Here at The Friends of Saintbridge Pond, we received a lovely request from a couple of students across the pond in Upstate New York. After carrying out some online research into common British birds, they discovered our web resources. Well done to you both and here is your link. How to Identify the UK’s 10 Most Common Wild Birds Speaking of birds……
This brings me to Bill Baily, author, musician, comedian, and ornithologist.
His most recent outing is Bill Bailey’s remarkable guide to happiness, out now published by Quercus at £20.00 in hardcopy or an ebook. Available below, or at all good bookshops and supermarket outlets.
If you are looking for a light but informative read, this is it. I’m not going to give the plot away, as there isn’t one but there is a theme – happiness and contentment. In his own words, here is an interview he did a couple of years ago about the subjects.
He is tackling the big stuff: happiness, and the divide between our life and our expectations of it:
“I think that generally there’s a pressure to live the best life you can. I genuinely think people want a connection, they want to be a part of something, and yet feel slightly pushed out of that by the pressure and the constant competition to have this ‘great life’. There’s a disconnect between that and how people actually feel and their internal lives.”
“Everything is about options. The person you want to spend time with? You just flick through a few options on your phone. You’re lonely? Here’s an app. And suddenly everything is quantifiable: there are dozens and hundreds of more options for the thing you want to do. It’s more confusing in some ways.”
Not that options would appear to baffle Bill, whose interests run from bird-watching to yoga, and from paddle-boarding to politics. “I’m one for new things: I like new technology, I like new music, I’m not entrenched in some view of what culture should be. I like the fact that it’s constantly changing and that language is changing, that behaviour changes.”
‘I think happiness really happens when you least expect it when you’re not trying to get the perfect holiday, the perfect life, the perfect body, the perfect existence’
Still, he doesn’t seem convinced that the constant change is making people happy, or that people are approaching their own contentment in the right way: “Happiness seems to be a kind of thing that changes to fit whatever the solution is: if it’s a state of a mind, then ooo, look, here are some books to deal with mindfulness. If it’s having a better balance in your life then, ooo, look, we have a book for that.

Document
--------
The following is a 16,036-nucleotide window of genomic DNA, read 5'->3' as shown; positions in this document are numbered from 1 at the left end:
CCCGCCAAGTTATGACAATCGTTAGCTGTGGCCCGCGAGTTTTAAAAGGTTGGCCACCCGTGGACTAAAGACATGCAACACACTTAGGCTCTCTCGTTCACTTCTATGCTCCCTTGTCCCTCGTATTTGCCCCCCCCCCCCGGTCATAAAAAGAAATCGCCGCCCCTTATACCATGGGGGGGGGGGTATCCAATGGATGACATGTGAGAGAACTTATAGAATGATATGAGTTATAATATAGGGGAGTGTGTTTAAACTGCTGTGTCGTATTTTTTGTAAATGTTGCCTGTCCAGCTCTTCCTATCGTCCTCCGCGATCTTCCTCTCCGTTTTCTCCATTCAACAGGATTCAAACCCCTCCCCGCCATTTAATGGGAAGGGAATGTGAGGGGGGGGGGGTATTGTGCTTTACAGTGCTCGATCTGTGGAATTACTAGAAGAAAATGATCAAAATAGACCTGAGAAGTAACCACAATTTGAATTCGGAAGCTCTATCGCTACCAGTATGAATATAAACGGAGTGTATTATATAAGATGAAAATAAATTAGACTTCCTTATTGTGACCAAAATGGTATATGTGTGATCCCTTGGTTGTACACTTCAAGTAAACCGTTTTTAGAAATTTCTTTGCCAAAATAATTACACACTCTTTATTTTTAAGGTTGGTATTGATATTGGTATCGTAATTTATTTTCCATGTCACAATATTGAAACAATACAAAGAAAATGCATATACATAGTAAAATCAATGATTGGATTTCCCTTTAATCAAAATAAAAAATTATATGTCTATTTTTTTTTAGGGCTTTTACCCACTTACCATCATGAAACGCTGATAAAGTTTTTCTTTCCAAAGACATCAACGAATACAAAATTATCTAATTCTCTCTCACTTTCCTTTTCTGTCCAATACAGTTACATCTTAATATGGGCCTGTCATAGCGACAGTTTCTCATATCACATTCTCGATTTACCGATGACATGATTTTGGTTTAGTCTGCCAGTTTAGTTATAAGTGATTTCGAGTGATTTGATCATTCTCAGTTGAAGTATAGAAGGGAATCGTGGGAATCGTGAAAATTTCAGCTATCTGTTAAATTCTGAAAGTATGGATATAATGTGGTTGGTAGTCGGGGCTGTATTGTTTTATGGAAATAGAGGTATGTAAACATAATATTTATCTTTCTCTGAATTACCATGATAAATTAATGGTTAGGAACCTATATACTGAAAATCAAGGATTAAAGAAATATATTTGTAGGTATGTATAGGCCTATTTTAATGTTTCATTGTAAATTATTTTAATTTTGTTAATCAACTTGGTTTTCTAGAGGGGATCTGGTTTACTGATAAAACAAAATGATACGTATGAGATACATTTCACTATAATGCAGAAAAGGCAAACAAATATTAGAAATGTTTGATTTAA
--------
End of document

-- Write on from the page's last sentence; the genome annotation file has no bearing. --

“I think happiness really happens when you least expect it: it’s when you’re not really thinking about it when you’re not trying to achieve it when you’re not trying to get the perfect holiday, the perfect life, the perfect body, the perfect existence.”
However, the section in this particular book I would like to focus on is Being in Nature…
Citing a quote and reference, these go back to the famous Biologist Edward O Wilson who stated that there is a humans instinct of emotionally connect with nature. Linked to this, the term Ecopsychology, the study of the mental health benefits of being in nature is credited to Theodore Roszak, in his book The Voice of the Earth, published in 1992.
I also want to give a mention to Chris Packham who also has a similar book out at the moment. Follow the link to his site as well as to the book. Check out our social media for more details about it. There are a couple of interesting videos too.
After reading through this section, I noted we had something in common, we’ve both been to Shetland, the most northerly point of the British Isles. https://www.shetland.org/ The sense of connecting with nature was limitless. Flying in from Edinburgh to Sumburgh Airport, a few hundred feet over the rolling waves crashing over the seashore. The high cliffs, the changeable weather, the light and finally looking at the milky way in unpolluted skies. Travelling from the south of Lerwick to the Isle of Unst, knowing that the next stop is either near some ancient brock (fort) or Viking settlement. That’s when you know when the sea fog creeps up the voe, past the bothy and engulfs the local houses and pubs. These trips, I made two, opened my eyes to what life is and the definition of happiness. I came back a changed man.
The final word I will leave Bill & friends…